June 16, 2000


Chapter III

By Jeannine Diego

The over-excited voice on the other side of the television screen was trying to sell him another device. Was it the one promising to clean tar off carpets, or the one promising a six-pack abdomen overnight? At three in the morning, these infommercials melted into one and the same. He'd fallen asleep with the TV on again. Who bought this stuff, anyway? Sal reached for the remote and aimed it at the face on the screen with the burnt-to-a-crisp tan. He closed his eyes, hoping to forget the face and the mental footage of the day just passed.

No such luck. He sat back up and turned the TV back on, flipping the channels for another few minutes. He remembered those `nightowl movies' he used to watch to stay awake on the nights when Lauren had the chicken pox. Why didn't they show those movies anymore? He didn't own any movies, either. He'd kept promising himself he'd become a member of one of those video places, but he just never got around to it.

What about that video, the one he'd gotten in the mail? Maybe it was a movie. Maybe it was someone trying to sell him something. Worse yet, maybe it was from someone in his past. He'd gotten tired of thinking about it. With the kind of foolish resolve that only surfaces in the wee hours of the morning, Sal grabbed the videotape and slipped it into the VCR.

The images that ensued immediately chased away that middle-of-the-night courage that had prompted him to watch the tape. He recognized the streets which appeared in succession from behind a car windshield, but without his glasses, he couldn't decipher the endless subtitles that introduced the video. San Diego, definitely. An eerie sensation overcame him. What the hell was this? More streets. It looked like Mexico. Tijuana? Oh, my God. A kidnapping. Someone had kidnapped Lauren. No, no. Impossible. Sal felt around for the PAUSE button, to no avail. He extended a sweaty hand to the night table in search of his glasses. The letters came into view: "To Share a Story." Share a story? Why? What story?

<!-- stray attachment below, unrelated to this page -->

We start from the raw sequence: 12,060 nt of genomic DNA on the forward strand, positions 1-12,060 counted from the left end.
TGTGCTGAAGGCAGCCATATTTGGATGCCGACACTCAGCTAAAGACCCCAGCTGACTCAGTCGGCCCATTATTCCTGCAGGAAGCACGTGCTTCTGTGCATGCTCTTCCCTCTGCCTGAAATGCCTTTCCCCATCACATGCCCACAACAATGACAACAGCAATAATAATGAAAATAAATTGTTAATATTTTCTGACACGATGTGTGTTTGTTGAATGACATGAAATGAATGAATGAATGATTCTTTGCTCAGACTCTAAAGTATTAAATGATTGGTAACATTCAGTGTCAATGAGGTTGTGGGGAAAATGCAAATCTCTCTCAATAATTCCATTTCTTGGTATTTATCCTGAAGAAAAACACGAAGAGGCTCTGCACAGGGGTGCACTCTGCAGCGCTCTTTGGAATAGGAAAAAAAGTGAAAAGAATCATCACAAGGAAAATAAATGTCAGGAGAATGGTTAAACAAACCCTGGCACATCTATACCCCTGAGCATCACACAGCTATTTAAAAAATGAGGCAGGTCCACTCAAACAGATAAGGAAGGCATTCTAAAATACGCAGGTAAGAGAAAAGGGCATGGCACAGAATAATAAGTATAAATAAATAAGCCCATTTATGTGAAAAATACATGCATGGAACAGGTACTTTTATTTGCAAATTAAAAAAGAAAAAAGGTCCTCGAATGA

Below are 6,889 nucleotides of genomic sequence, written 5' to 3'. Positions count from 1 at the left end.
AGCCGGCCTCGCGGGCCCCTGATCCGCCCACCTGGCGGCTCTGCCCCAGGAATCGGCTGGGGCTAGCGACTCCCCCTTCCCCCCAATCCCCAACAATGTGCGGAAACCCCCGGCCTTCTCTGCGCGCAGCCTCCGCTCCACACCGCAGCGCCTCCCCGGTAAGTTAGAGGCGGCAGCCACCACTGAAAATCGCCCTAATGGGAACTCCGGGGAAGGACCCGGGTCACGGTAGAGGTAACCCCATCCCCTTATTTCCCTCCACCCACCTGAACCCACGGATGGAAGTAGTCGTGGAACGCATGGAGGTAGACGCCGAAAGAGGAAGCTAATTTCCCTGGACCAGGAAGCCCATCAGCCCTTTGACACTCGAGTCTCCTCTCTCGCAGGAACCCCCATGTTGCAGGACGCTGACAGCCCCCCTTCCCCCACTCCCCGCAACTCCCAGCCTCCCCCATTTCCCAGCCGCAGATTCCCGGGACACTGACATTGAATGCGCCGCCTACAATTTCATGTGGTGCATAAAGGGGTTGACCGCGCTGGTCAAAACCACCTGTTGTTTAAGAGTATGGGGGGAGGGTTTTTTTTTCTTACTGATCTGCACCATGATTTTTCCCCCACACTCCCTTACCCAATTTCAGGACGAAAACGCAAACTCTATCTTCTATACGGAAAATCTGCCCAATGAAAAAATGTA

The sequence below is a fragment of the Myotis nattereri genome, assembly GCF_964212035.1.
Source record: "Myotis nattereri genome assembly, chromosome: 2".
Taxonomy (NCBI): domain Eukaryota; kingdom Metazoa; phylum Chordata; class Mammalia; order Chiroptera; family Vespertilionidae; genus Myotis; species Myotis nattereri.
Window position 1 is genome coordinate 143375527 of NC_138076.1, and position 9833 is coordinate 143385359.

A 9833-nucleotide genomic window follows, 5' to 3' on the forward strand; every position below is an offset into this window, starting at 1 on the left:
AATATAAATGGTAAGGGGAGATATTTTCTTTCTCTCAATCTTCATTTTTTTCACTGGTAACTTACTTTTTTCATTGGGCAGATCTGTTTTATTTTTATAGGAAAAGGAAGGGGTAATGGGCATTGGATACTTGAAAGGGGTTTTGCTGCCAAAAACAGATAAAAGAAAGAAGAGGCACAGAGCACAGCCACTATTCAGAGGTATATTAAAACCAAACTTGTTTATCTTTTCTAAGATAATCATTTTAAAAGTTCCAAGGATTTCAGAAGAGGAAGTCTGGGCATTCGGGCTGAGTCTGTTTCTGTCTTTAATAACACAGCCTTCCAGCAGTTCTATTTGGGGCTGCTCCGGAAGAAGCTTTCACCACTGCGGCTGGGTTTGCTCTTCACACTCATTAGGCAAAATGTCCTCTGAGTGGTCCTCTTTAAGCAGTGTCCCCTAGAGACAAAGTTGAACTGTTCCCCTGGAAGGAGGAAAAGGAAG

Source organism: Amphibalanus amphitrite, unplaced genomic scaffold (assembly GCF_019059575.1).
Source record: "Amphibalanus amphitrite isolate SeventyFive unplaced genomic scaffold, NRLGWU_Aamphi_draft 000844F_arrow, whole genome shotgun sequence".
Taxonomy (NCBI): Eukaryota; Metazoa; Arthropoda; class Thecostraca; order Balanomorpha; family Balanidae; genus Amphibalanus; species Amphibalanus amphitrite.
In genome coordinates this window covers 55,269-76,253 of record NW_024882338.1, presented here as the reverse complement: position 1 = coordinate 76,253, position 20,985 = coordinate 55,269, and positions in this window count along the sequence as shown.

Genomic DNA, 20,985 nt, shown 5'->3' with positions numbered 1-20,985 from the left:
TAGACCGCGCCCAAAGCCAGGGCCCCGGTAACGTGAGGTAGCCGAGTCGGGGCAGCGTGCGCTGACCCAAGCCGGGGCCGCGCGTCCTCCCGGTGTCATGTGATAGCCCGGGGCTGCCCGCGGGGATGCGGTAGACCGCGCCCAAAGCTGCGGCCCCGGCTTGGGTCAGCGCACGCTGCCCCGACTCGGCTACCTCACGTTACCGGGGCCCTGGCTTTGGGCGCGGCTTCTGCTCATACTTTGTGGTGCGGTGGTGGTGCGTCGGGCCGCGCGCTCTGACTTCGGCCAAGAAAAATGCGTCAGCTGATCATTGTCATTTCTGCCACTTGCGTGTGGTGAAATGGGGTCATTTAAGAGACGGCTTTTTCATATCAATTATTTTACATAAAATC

A stage curtain opened up to reveal a figure in the shadows. More subtitles. In Spanish, in English. In Spanish again. Was there some kind of hidden message in the Spanish subtitles? What was this? Something about a kid who didn't want to go to school. Hector. Who was Hector? This was all too strange. Something about Hector living in Berlin. Was this some kind of neo-nazi propaganda? More Spanish. More English. A religious sect. That was it, a religious thing. Like the one in -what was it- Texas? The curtains closed. Applause. A final message: "A theater colleague once told me that he liked to address the stage as the illuminated space. Not only -he said- because it's physically lit with spotlights and reflectors, but because when we are on it and we feel observed, we become conscious of ourselves." I'm being observed, thought Sal. Observed by whom?

Sal sank deeper still into the bed as the video played on for a few more seconds, then fading to black. He found himself hoping the video was from someone he knew. The prospect of a stranger stalking him was a greater threat than that of his past coming back to haunt him. He thought of the phrase he'd heard so many times repeated, who knows where: clear and present danger. Clear and present. Should he call the police? Was he dreaming? He closed his eyes, and the present faded to black.

..to be continued...


(EDITOR'S NOTE: The Rainbow Chronicles is a sponsored project of inSITE2000, a non-profit arts organization operating in both San Diego and Tijuana. The Chronicles will be published in La Prensa San Diego for 19 weeks. For information on the project visit www.insite2000.org.)

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